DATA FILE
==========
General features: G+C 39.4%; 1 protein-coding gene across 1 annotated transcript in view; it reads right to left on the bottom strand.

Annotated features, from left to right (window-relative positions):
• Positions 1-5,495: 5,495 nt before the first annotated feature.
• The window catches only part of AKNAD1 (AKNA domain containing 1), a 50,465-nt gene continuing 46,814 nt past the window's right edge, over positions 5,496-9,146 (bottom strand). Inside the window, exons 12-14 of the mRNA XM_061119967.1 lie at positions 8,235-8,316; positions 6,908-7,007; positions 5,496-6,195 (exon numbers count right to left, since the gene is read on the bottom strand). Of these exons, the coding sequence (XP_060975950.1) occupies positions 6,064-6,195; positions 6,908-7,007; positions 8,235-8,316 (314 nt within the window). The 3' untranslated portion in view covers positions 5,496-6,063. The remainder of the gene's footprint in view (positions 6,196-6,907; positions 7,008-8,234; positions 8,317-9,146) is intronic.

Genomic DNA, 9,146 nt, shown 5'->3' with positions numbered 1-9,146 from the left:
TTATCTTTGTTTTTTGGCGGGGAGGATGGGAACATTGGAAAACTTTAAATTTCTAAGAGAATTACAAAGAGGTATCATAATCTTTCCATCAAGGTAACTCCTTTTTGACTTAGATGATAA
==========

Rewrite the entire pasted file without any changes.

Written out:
General features: G+C 39.4%; 1 protein-coding gene across 1 annotated transcript in view; it reads right to left on the bottom strand.

Annotated features, from left to right (window-relative positions):
• Positions 1-5,495: 5,495 nt before the first annotated feature.
• The window catches only part of AKNAD1 (AKNA domain containing 1), a 50,465-nt gene continuing 46,814 nt past the window's right edge, over positions 5,496-9,146 (bottom strand). Inside the window, exons 12-14 of the mRNA XM_061119967.1 lie at positions 8,235-8,316; positions 6,908-7,007; positions 5,496-6,195 (exon numbers count right to left, since the gene is read on the bottom strand). Of these exons, the coding sequence (XP_060975950.1) occupies positions 6,064-6,195; positions 6,908-7,007; positions 8,235-8,316 (314 nt within the window). The 3' untranslated portion in view covers positions 5,496-6,063. The remainder of the gene's footprint in view (positions 6,196-6,907; positions 7,008-8,234; positions 8,317-9,146) is intronic.

Genomic DNA, 9,146 nt, shown 5'->3' with positions numbered 1-9,146 from the left:
TTATCTTTGTTTTTTGGCGGGGAGGATGGGAACATTGGAAAACTTTAAATTTCTAAGAGAATTACAAAGAGGTATCATAATCTTTCCATCAAGGTAACTCCTTTTTGACTTAGATGATAA